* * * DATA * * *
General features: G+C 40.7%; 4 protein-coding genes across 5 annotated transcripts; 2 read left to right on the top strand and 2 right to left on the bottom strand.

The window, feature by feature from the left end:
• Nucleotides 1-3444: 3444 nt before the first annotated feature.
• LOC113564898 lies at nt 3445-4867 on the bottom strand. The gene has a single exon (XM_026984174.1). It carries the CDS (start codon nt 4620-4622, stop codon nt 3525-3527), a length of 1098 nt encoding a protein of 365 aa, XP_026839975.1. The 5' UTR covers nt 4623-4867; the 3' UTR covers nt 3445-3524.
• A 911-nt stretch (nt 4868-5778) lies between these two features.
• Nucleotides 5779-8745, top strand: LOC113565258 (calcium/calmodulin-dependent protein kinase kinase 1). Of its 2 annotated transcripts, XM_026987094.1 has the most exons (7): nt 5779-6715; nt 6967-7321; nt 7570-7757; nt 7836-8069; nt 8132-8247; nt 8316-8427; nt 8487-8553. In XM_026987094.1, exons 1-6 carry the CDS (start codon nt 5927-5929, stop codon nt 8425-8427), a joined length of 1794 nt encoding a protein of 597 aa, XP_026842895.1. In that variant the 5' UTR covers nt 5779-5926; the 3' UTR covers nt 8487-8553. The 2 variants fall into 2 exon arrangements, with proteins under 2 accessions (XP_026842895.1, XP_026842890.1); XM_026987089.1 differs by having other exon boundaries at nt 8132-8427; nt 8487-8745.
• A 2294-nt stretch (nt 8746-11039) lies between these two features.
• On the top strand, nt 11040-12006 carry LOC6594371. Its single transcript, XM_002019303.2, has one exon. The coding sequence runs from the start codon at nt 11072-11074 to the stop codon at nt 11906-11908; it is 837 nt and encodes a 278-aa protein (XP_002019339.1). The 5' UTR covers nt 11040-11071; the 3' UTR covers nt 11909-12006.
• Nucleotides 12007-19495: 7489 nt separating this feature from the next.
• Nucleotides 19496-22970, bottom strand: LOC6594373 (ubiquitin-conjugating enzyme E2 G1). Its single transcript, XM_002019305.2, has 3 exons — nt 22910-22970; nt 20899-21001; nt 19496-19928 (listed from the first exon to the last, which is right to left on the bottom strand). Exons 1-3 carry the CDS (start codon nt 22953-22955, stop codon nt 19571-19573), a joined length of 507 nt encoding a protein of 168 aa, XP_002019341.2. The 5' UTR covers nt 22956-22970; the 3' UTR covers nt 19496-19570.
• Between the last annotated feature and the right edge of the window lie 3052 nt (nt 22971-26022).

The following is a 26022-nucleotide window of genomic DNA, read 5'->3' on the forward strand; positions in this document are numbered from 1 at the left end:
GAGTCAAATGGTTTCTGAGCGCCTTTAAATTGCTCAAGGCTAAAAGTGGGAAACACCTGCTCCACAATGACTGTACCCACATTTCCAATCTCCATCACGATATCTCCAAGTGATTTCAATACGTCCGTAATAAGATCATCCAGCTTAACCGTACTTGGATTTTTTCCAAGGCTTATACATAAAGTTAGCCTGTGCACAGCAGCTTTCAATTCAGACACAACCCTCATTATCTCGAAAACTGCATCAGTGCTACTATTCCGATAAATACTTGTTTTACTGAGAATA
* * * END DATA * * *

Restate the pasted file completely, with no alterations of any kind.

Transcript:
General features: G+C 40.7%; 4 protein-coding genes across 5 annotated transcripts; 2 read left to right on the top strand and 2 right to left on the bottom strand.

The window, feature by feature from the left end:
• Nucleotides 1-3444: 3444 nt before the first annotated feature.
• LOC113564898 lies at nt 3445-4867 on the bottom strand. The gene has a single exon (XM_026984174.1). It carries the CDS (start codon nt 4620-4622, stop codon nt 3525-3527), a length of 1098 nt encoding a protein of 365 aa, XP_026839975.1. The 5' UTR covers nt 4623-4867; the 3' UTR covers nt 3445-3524.
• A 911-nt stretch (nt 4868-5778) lies between these two features.
• Nucleotides 5779-8745, top strand: LOC113565258 (calcium/calmodulin-dependent protein kinase kinase 1). Of its 2 annotated transcripts, XM_026987094.1 has the most exons (7): nt 5779-6715; nt 6967-7321; nt 7570-7757; nt 7836-8069; nt 8132-8247; nt 8316-8427; nt 8487-8553. In XM_026987094.1, exons 1-6 carry the CDS (start codon nt 5927-5929, stop codon nt 8425-8427), a joined length of 1794 nt encoding a protein of 597 aa, XP_026842895.1. In that variant the 5' UTR covers nt 5779-5926; the 3' UTR covers nt 8487-8553. The 2 variants fall into 2 exon arrangements, with proteins under 2 accessions (XP_026842895.1, XP_026842890.1); XM_026987089.1 differs by having other exon boundaries at nt 8132-8427; nt 8487-8745.
• A 2294-nt stretch (nt 8746-11039) lies between these two features.
• On the top strand, nt 11040-12006 carry LOC6594371. Its single transcript, XM_002019303.2, has one exon. The coding sequence runs from the start codon at nt 11072-11074 to the stop codon at nt 11906-11908; it is 837 nt and encodes a 278-aa protein (XP_002019339.1). The 5' UTR covers nt 11040-11071; the 3' UTR covers nt 11909-12006.
• Nucleotides 12007-19495: 7489 nt separating this feature from the next.
• Nucleotides 19496-22970, bottom strand: LOC6594373 (ubiquitin-conjugating enzyme E2 G1). Its single transcript, XM_002019305.2, has 3 exons — nt 22910-22970; nt 20899-21001; nt 19496-19928 (listed from the first exon to the last, which is right to left on the bottom strand). Exons 1-3 carry the CDS (start codon nt 22953-22955, stop codon nt 19571-19573), a joined length of 507 nt encoding a protein of 168 aa, XP_002019341.2. The 5' UTR covers nt 22956-22970; the 3' UTR covers nt 19496-19570.
• Between the last annotated feature and the right edge of the window lie 3052 nt (nt 22971-26022).

The following is a 26022-nucleotide window of genomic DNA, read 5'->3' on the forward strand; positions in this document are numbered from 1 at the left end:
GAGTCAAATGGTTTCTGAGCGCCTTTAAATTGCTCAAGGCTAAAAGTGGGAAACACCTGCTCCACAATGACTGTACCCACATTTCCAATCTCCATCACGATATCTCCAAGTGATTTCAATACGTCCGTAATAAGATCATCCAGCTTAACCGTACTTGGATTTTTTCCAAGGCTTATACATAAAGTTAGCCTGTGCACAGCAGCTTTCAATTCAGACACAACCCTCATTATCTCGAAAACTGCATCAGTGCTACTATTCCGATAAATACTTGTTTTACTGAGAATA